The Three Investigators #11: The Mystery of the Talking Skull by Robert Arthur (1969; revised, 1984)
The Three Investigators -- Jupiter Jones, Pete Crenshaw, and Bob Andrews -- are boys living in Rocky Beach, a small town located near Los Angeles. Their headquarters, a small trailer hidden by piles of junk, are in a salvage yard owned by Jupiter's aunt and uncle. (What's cool is that they enter their headquarters though a two-foot wide pipe tunnel which leads to the floor of the trailer. And the trailer contains their investigating equipment.)
The series began as part of Random House's "Alfred Hitchcock" line. Hitchcock would supposedly write a small introduction to each book and would be referenced in the text. As time went on and thirty books in the series were published, Hitchcock was replaced in revised and future editions with Hector Sebastian, mystery author. There were 43 books in the original series, created by Robert Arthur. Arthur, who ghosted edited many of the Hitchcock anthologies (both adult and juvenile) wrote ten books in the series, numbers 1-9 and this book, number 11. Thirteen additional books were written by Dennis Lynds under his "William Arden" pseudonym. Later authors were M. V. Carey and Marc Brandel. The series then morphed into The Crimebusters. (I suppose the marketing department thought this name would resonate better with their YA audience,) There were eleven Crimebusters books, written by "Arden," Brandel, G. H. Stone, William McCay, Peter Legaris, and Megan and H. William Stine. The Three Investigators also appeared in four "Find-Your-Fate" bod-oks, written by the Stines, Carey, and Rose Estes. Also published was The Three Investigators' Book of Mystery Puzzles, written by Barbara McCall. In addition to all the above, a 44th book in the original series and two additional books in the Crimebusters series were evidently written and never published. At least two books were made into movies, but a planned television show apparently never made it off the ground.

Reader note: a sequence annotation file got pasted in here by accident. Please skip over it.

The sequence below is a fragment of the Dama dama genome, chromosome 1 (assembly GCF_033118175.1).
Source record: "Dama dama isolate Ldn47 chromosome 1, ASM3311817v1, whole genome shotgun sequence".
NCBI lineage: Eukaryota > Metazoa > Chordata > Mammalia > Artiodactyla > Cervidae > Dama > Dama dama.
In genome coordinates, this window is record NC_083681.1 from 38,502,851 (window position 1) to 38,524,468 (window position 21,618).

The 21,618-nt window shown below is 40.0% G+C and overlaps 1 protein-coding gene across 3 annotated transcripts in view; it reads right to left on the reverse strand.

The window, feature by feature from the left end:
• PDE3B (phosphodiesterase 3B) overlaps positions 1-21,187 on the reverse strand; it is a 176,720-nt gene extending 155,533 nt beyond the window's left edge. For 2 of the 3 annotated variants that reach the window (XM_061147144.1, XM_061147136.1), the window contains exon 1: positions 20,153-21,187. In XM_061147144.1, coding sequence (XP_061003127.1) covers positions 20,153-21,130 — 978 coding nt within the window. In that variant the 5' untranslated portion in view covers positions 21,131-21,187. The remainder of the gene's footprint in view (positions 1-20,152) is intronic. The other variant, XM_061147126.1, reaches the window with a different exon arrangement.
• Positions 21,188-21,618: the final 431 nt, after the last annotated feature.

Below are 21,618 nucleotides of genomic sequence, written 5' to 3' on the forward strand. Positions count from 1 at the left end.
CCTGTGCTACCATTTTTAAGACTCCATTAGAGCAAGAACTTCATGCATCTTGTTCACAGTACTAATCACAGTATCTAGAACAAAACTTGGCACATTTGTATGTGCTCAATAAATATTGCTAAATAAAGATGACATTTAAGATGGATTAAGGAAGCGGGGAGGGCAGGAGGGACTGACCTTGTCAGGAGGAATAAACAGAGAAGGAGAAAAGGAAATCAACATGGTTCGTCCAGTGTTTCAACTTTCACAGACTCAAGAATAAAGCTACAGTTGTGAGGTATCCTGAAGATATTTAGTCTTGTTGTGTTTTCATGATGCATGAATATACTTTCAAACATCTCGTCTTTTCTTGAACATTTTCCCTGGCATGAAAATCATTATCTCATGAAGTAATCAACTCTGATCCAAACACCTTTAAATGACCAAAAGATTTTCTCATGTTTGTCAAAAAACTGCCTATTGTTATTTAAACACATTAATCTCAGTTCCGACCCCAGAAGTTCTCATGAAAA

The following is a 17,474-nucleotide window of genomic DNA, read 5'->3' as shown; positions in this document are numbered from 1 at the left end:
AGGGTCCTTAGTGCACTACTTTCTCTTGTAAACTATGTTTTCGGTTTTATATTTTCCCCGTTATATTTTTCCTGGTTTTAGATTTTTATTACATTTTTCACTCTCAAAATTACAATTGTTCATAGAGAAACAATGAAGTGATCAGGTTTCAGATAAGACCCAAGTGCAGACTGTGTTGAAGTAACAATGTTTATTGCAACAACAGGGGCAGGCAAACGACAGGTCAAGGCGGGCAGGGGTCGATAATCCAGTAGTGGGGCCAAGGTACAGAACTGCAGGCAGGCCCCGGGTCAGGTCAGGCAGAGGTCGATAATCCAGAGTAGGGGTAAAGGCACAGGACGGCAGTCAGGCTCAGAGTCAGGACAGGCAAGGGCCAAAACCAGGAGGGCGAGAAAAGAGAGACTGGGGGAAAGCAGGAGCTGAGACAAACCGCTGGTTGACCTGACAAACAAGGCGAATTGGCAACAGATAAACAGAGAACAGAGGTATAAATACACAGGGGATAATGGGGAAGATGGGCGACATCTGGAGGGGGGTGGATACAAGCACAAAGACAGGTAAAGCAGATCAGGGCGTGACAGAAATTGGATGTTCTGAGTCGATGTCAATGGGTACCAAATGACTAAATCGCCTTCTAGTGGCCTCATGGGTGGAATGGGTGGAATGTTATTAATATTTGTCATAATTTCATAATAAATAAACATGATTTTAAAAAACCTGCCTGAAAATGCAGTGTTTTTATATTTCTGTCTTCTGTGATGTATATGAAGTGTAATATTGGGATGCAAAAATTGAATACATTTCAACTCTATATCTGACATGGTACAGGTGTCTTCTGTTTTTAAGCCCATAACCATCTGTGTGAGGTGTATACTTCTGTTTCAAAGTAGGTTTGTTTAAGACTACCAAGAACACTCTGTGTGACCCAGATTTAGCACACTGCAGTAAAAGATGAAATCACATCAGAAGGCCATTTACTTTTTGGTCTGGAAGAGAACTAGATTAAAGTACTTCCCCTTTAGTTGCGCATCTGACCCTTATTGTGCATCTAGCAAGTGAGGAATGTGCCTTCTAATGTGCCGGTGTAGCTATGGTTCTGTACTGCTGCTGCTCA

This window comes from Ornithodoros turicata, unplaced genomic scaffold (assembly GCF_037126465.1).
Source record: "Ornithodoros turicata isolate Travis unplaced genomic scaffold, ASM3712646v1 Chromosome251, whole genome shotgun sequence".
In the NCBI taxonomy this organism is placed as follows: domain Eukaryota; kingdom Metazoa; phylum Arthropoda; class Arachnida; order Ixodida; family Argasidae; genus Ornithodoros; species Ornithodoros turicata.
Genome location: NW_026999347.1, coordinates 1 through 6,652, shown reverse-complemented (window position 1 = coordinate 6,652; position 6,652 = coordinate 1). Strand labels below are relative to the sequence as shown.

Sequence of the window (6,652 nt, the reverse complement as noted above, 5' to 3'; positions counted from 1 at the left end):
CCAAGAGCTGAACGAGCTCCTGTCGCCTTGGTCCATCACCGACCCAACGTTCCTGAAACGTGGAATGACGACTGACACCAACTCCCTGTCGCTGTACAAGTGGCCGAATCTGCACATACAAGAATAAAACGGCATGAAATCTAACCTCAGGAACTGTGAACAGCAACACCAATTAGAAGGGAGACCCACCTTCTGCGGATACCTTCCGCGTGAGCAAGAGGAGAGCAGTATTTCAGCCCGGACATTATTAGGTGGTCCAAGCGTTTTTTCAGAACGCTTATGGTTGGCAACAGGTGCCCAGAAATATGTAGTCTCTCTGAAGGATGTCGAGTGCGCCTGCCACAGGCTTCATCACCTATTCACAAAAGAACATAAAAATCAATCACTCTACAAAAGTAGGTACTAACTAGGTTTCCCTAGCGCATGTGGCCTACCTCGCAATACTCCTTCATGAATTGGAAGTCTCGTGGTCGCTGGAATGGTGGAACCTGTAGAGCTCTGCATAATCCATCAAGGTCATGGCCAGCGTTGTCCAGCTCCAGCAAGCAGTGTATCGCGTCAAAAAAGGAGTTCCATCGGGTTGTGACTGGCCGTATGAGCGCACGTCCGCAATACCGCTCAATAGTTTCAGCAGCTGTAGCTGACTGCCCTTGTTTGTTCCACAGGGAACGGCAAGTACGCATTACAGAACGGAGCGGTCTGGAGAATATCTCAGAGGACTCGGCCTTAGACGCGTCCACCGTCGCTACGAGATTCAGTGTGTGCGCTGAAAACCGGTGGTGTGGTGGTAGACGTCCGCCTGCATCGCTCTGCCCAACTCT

And then there's the fan fiction. Oh, yeah, These three kids have their own fan sites and newsletters and whatnot. There are a lot of Three Investigator aficionados out there.
What about the talking skull?
Jupiter reads about an upcoming auction of unclaimed luggage from several area hotels. He attends the auction with Pete and Bob and decides to bid on a beat-up, old locked trunk, which he buys for one dollar. After the auction, an old woman offers him twenty-five, then thirty dollars for the trunk. Jupiter refuses and takes the trunk back to the salvage yard where he hopes to open the trunk without damaging the lock. That night, burglars enter the salvage yard in an attempt to steal the trunk. The following day, a magician named Maximilian the Mystic offers Jupiter a hundred dollars for the trunk. The trunk, it seems, had been the property of another magician, The Great Gulliver, who had disappeared six years ago. Jupiter still does not want to sell.
Finally the boys manage to get the trunk open. It contains costumes, some magician props, and a skull. The skull was from Gulliver's greatest trick; supposedly it talked. The boys didn't believe this until they heard the skull sneeze.
The mystery deepens when the skull talks to Jupiter that night. A dying convict, a missing $50,000, a hidden letter, a band of Gypsies complete with a fortune teller, a gang of thugs, a smooth con man, a disappearing house, and a magician's trunk that keeps disappearing and reappearing add to the mystery.
This is only book in the series that I've read, but it's easy to see why they were popular. Written in an easy style, The Mystery of the Talking Skull moves along quickly with enough McGuffins to fill a magician's trunk. There's no real violence. And Jupiter, although he's the brains of the trio (Pete is the brawn and Bob is the researcher), is a dim bulb at times, allowing the young reader to stay ahead of him now and then. Everything is explained and tied up in a neat little bow by book's end.
This is not the greatest kid's series to come down the pike, but it seems to be a fairly good one. I'll probably read the others by Arthur and, maybe, the ones by Dennis Lynds.
You can decide for yourself. The link below will get you to the first chapter.